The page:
D P Wolf

Summary

Affiliation: Oregon Health and Science University
Country: USA

Publications

  1. ncbi request reprint Use of assisted reproductive technologies in the propagation of rhesus macaque offspring
    D P Wolf
    Division of Reproductive Sciences, Oregon National Primate Research Center, 505 NW 185th Avenue, Beaverton, OR 97006, USA
    Biol Reprod 71:486-93. 2004
  2. ncbi request reprint Developmental competence of oocytes after ICSI in the rhesus monkey
    K D Nusser
    Division of Reproductive Sciences, Oregon Regional Primate Research Center, Beaverton, OR 97006-3348 and Departments of Obstetrics and Gynecology and Physiology and Pharmacology, Oregon Health Sciences University, Portland, OR 97201-3098, USA
    Hum Reprod 16:130-137. 2001
  3. ncbi request reprint Nuclear transfer technology in mammalian cloning
    D P Wolf
    Division of Reproductive Sciences, Oregon Regional Primate Research Center, Beaverton, OR 97006, USA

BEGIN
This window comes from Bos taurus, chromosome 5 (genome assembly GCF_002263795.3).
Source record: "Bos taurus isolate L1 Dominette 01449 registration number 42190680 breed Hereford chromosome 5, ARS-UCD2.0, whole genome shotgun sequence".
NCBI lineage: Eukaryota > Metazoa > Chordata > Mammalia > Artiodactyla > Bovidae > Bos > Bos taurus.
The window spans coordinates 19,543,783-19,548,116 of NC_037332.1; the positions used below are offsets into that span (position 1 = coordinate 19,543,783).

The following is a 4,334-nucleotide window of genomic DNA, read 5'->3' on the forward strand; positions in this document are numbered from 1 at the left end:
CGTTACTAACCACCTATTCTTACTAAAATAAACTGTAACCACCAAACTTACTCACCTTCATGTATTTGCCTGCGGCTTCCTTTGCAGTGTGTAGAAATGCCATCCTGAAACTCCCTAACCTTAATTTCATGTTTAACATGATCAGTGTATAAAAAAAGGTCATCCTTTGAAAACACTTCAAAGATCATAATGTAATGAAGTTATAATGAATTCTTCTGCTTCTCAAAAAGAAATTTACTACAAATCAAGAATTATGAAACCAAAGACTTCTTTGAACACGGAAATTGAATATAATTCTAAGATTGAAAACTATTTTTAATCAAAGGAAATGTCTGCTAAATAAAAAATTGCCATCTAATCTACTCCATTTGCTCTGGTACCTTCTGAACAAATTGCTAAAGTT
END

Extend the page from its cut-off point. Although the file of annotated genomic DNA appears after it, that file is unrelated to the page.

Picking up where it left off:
Arch Med Res 32:609-13. 2001
  4. ncbi request reprint Nuclear transfer in the rhesus monkey: practical and basic implications
    D P Wolf
    Division of Reproductive Sciences, Oregon Regional Primate Research Center, Beaverton, Oregon 97006, USA
    Biol Reprod 60:199-204. 1999
  5. ncbi request reprint Parthenogenetic activation of rhesus monkey oocytes and reconstructed embryos
    S M Mitalipov
    Oregon Regional Primate Research Center, Beaverton, Oregon 97006, USA
    Biol Reprod 65:253-9. 2001
  6. ncbi request reprint Producing primate embryonic stem cells by somatic cell nuclear transfer
    J A Byrne
    Oregon National Primate Research Center, Oregon Health and Science University, 505 N W 185th Avenue, Beaverton, Oregon 97006, USA
    Nature 450:497-502. 2007
  7. ncbi request reprint Cryoloop vitrification yields superior survival of Rhesus monkey blastocysts
    R R Yeoman
    Andrology Embryology Laboratory, Department of Obstetrics Gynecology, Oregon Health Sciences University, Portland, Oregon 97201, USA
    Hum Reprod 16:1965-9. 2001
  8. ncbi request reprint Live birth after ovarian tissue transplant
    D M Lee
    Oregon Health and Science University, Department of Obstetrics and Gynecology, Pediatrics, Physiology and Pharmacology, Oregon National Primate Research Center, Portland, Oregon 97201, USA